Peaceful Playgrounds Eliminating Recess Conflicts

September 2009[fusion_builder_container hundred_percent=”yes” overflow=”visible”][fusion_builder_row][fusion_builder_column type=”1_1″ background_position=”left top” background_color=”” border_size=”” border_color=”” border_style=”solid” spacing=”yes” background_image=”” background_repeat=”no-repeat” padding=”” margin_top=”0px” margin_bottom=”0px” class=”” id=”” animation_type=”” animation_speed=”0.3″ animation_direction=”left” hide_on_mobile=”no” center_content=”no” min_height=”none”]

By Ryan Dietz
WLUK-TV – Appleton, WI

Recess used to be just sliding and swinging at Johnston Elementary School in Appleton but overtime recess conflict grew.

Now a program to get more kids involved has them adding hopscotch, four-square, and jump rope to the mix.

“There’s like more games that you can play and more games that you can learn,” said Lexi Schroeder, a student at the school.

The program is called Peaceful Playground and more than 8,000 schools nationwide are using the program to teach kids how to solve recess conflict on the playground.

Peaceful Playgrounds Mac Arthur school

MacArthur School in Hoffman Estates is the third school in District 54 to implement the Peaceful Playground program, which provides colorful blacktop games that promote active, healthy play. (Kate Thayer/Tribune)

The idea is to teach kids common rules to more than 100 games so they don’t argue over who wins or loses. If there is a dispute, the judge isn’t a supervisor – its rock, paper, scissors.

“When kids all have the same set of rules and same set of expectations of how to play a game there isn’t very many opportunities for the kids to engage in recess conflict,” said Kathy Winn, a teacher at Johnston.

Parents at the school wanted to find a way to make better use of the playground, so they turned to Peaceful Playgrounds and received grants from the Appleton Education Foundation and the Johnston PTA to pay the $4,000 for the stencils, rules books, and other materials.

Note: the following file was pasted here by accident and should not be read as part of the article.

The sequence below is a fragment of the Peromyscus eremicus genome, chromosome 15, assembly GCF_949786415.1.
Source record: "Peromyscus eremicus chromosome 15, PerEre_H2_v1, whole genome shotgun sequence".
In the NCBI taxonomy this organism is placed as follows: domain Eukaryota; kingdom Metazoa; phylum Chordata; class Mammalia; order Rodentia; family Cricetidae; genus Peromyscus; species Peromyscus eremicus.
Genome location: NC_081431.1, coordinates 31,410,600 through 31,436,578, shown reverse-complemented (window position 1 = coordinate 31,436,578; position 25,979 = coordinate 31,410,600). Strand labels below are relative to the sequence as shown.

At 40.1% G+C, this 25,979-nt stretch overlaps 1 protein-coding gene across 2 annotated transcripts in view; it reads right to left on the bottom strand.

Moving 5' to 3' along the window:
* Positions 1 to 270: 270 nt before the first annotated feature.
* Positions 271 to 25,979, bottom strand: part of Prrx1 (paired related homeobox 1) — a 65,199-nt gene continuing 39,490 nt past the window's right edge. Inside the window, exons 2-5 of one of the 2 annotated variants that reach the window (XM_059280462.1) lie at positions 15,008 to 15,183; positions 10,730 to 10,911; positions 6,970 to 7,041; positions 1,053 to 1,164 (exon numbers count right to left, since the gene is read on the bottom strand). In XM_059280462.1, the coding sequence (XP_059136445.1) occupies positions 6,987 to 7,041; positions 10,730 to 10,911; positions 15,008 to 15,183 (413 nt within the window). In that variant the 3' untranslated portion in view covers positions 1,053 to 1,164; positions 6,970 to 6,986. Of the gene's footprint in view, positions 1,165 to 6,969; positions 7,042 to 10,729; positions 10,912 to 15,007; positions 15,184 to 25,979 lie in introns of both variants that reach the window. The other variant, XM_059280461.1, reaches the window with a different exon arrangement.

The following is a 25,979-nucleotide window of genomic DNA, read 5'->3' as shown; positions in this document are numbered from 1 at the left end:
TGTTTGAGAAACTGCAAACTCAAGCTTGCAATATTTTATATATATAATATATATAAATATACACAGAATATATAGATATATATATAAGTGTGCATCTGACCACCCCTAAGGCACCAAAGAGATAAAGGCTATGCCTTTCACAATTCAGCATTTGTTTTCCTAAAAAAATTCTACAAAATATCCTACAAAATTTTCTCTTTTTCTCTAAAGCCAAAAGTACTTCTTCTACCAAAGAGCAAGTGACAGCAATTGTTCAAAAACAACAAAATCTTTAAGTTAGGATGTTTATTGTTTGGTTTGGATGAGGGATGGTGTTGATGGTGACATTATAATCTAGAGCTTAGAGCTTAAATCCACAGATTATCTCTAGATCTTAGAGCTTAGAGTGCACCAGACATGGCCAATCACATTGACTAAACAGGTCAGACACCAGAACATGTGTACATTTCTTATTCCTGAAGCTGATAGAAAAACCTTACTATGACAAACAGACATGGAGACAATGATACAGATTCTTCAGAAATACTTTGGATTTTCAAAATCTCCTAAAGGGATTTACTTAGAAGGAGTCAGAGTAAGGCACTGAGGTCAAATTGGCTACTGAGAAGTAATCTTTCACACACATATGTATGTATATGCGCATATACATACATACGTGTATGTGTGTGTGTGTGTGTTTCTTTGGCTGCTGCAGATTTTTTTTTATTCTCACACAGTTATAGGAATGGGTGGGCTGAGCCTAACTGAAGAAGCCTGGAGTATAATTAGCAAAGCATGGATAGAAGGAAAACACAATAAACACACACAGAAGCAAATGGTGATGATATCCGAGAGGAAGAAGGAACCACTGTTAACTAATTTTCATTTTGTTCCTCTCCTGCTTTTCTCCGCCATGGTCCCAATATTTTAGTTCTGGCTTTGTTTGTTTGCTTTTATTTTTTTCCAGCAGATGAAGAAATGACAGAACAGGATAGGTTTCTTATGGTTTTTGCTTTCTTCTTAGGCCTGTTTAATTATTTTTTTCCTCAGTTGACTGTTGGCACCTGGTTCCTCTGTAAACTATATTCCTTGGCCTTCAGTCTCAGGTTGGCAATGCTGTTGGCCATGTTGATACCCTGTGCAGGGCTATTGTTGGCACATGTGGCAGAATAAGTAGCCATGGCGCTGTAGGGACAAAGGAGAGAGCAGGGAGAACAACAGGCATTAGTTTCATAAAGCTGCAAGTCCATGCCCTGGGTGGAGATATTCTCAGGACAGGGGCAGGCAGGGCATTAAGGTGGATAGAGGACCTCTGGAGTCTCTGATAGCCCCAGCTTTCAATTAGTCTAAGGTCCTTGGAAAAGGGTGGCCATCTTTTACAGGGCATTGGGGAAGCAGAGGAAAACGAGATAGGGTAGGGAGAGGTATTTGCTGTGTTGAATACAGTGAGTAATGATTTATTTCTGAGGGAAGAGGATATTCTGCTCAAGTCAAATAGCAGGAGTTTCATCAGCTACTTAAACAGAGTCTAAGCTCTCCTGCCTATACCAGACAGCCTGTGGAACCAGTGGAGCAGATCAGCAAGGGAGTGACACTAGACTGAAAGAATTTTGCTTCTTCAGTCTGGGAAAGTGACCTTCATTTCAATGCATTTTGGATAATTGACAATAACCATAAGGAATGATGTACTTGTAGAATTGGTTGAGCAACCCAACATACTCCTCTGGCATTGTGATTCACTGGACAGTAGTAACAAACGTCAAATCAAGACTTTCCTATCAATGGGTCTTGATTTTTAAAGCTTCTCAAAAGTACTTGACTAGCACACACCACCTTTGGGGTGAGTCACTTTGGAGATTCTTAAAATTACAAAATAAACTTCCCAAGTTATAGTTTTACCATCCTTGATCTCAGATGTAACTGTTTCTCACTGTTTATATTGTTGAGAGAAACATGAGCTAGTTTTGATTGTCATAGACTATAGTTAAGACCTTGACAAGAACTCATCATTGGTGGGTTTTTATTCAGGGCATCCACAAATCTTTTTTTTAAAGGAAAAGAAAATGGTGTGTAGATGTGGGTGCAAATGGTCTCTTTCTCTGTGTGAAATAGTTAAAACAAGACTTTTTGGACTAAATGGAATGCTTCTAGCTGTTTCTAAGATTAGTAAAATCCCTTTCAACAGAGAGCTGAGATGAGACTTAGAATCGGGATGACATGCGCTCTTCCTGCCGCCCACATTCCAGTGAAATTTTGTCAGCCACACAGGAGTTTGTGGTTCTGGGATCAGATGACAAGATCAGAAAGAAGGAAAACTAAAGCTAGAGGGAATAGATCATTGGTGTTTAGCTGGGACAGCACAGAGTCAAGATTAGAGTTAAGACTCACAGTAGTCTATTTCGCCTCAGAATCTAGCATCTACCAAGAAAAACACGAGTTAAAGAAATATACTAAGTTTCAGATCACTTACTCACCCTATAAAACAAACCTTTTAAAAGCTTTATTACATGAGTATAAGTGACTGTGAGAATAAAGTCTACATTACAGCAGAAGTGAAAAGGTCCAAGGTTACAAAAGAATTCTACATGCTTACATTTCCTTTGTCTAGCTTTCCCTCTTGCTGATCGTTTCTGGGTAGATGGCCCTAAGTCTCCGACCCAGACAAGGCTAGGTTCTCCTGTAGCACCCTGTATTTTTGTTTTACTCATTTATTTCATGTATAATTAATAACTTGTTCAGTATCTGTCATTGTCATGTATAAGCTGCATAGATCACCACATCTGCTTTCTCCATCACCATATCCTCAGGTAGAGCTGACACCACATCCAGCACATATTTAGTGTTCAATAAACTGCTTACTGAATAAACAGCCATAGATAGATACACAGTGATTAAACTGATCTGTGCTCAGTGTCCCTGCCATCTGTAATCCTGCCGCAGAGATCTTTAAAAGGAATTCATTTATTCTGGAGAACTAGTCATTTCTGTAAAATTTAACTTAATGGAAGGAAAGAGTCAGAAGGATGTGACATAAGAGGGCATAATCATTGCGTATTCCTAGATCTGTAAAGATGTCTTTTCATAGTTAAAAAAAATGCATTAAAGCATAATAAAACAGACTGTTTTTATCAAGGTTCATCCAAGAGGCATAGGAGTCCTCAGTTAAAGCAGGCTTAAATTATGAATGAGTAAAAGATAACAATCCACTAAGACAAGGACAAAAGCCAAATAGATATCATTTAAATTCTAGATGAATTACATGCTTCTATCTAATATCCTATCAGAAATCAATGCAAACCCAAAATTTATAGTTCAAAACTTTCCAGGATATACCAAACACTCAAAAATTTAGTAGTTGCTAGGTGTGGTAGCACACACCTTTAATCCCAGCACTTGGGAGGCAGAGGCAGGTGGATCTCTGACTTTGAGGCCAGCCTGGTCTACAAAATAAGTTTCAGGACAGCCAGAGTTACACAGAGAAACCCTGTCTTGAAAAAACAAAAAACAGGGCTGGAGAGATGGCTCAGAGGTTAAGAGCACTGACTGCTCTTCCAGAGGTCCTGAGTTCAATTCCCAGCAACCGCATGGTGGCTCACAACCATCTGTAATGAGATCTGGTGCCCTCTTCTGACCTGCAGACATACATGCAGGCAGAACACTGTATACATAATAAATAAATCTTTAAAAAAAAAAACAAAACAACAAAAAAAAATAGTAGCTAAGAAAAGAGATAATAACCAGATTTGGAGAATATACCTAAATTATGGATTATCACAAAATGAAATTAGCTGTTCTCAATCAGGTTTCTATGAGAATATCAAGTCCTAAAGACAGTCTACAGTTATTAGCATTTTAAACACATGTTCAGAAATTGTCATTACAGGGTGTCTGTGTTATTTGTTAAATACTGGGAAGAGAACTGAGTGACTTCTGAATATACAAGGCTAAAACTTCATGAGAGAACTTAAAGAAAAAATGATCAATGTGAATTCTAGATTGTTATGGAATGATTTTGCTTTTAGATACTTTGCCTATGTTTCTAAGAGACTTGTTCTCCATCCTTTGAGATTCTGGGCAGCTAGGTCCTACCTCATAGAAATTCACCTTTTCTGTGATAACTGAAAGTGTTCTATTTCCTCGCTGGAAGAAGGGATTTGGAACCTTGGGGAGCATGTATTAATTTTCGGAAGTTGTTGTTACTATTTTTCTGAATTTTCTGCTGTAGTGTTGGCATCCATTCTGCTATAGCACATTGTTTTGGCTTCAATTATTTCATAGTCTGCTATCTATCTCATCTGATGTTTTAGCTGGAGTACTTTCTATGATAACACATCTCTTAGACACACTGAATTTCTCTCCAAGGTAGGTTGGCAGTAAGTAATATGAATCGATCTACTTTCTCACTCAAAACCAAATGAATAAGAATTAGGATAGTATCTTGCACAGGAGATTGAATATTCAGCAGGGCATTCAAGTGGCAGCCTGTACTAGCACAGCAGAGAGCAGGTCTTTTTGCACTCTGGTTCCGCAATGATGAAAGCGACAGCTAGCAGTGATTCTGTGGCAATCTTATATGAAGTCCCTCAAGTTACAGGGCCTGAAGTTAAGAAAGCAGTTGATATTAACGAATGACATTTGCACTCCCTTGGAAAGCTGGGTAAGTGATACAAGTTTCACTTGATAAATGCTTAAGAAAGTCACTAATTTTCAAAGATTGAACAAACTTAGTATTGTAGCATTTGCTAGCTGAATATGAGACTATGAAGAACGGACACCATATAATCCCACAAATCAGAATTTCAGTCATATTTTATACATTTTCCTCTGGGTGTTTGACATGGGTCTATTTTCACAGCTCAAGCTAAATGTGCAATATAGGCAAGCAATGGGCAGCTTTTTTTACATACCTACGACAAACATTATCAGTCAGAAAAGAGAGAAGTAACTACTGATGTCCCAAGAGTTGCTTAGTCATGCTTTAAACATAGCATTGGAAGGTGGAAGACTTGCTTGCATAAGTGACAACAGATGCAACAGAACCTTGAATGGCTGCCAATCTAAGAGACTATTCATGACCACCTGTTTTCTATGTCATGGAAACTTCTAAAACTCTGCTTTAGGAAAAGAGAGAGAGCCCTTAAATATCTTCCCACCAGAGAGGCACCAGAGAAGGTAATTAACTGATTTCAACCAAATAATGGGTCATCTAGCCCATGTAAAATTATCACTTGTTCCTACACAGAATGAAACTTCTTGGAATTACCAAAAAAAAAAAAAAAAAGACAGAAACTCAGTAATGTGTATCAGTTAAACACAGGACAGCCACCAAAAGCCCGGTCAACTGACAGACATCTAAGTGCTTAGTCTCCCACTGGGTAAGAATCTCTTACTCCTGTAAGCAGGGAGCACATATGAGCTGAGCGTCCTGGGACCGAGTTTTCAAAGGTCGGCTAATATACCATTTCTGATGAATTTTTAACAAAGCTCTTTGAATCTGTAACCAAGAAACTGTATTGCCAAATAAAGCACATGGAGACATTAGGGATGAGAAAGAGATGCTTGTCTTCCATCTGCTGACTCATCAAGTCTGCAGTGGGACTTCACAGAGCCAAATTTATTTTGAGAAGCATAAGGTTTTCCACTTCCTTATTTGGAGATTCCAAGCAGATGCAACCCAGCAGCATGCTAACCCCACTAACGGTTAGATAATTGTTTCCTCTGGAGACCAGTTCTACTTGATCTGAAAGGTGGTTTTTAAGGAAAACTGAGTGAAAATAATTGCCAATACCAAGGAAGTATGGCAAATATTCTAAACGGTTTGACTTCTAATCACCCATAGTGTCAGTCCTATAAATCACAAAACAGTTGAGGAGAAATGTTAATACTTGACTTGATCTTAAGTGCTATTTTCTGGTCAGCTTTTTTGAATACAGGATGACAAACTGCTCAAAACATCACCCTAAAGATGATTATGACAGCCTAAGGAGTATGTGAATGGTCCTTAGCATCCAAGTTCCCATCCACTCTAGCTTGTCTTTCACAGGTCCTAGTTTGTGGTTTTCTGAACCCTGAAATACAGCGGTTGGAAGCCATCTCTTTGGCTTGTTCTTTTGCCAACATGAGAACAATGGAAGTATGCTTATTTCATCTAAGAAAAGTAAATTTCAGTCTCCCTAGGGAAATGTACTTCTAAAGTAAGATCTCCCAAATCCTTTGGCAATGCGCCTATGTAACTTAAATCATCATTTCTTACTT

Volunteers at Johnston spent two weeks during the summer to paint games on the blacktop. Parents and teachers say the kids are really grasping the point of the program.

“With children taking more ownership over the playground and really taking ownership of problem solving and conflict resolution they feel better about themselves,” said Carmen Schipper, a parent who wrote the grant proposal.

Schipper said the volunteers still have some work to, and they plan to paint a map of the United States next.

WLUK-TV – Appleton School Solves Recess Conflicts

[fusion_tagline_box backgroundcolor=”#ffffff” shadow=”yes” shadowopacity=”0.1″ border=”1px” bordercolor=”#ccc” highlightposition=”top” content_alignment=”left” link=”” linktarget=”_self” modal=”” button_size=”” button_shape=”” button_type=”” buttoncolor=”” button=”” title=”” description=”” margin_top=”” margin_bottom=”” animation_type=”0″ animation_direction=”down” animation_speed=”0.1″ class=”” id=””]The Recess Advocacy Toolkit includes: parent letters, a powerpoint presentation, a meeting agenda, and advocacy guide for Saving School Recess. It can be download here : [/fusion_tagline_box][/fusion_builder_column][/fusion_builder_row][/fusion_builder_container]